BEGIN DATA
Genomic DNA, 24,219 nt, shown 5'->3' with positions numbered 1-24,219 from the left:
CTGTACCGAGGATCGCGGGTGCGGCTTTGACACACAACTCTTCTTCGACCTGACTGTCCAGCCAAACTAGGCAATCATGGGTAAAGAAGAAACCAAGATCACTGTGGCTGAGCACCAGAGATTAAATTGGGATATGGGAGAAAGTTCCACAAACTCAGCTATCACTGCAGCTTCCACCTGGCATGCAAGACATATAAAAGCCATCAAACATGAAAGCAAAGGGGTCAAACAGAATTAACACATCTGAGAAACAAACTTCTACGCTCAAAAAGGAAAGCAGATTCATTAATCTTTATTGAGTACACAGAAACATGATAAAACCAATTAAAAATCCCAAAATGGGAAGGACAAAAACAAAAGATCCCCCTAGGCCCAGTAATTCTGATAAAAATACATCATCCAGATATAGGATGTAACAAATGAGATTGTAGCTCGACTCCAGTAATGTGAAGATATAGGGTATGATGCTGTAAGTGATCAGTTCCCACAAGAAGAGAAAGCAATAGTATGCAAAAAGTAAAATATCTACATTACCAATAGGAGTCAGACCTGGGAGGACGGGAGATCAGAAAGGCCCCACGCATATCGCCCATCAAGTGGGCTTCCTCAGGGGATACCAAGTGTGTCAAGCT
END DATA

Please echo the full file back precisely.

Genomic DNA, 24,219 nt, shown 5'->3' with positions numbered 1-24,219 from the left:
CTGTACCGAGGATCGCGGGTGCGGCTTTGACACACAACTCTTCTTCGACCTGACTGTCCAGCCAAACTAGGCAATCATGGGTAAAGAAGAAACCAAGATCACTGTGGCTGAGCACCAGAGATTAAATTGGGATATGGGAGAAAGTTCCACAAACTCAGCTATCACTGCAGCTTCCACCTGGCATGCAAGACATATAAAAGCCATCAAACATGAAAGCAAAGGGGTCAAACAGAATTAACACATCTGAGAAACAAACTTCTACGCTCAAAAAGGAAAGCAGATTCATTAATCTTTATTGAGTACACAGAAACATGATAAAACCAATTAAAAATCCCAAAATGGGAAGGACAAAAACAAAAGATCCCCCTAGGCCCAGTAATTCTGATAAAAATACATCATCCAGATATAGGATGTAACAAATGAGATTGTAGCTCGACTCCAGTAATGTGAAGATATAGGGTATGATGCTGTAAGTGATCAGTTCCCACAAGAAGAGAAAGCAATAGTATGCAAAAAGTAAAATATCTACATTACCAATAGGAGTCAGACCTGGGAGGACGGGAGATCAGAAAGGCCCCACGCATATCGCCCATCAAGTGGGCTTCCTCAGGGGATACCAAGTGTGTCAAGCT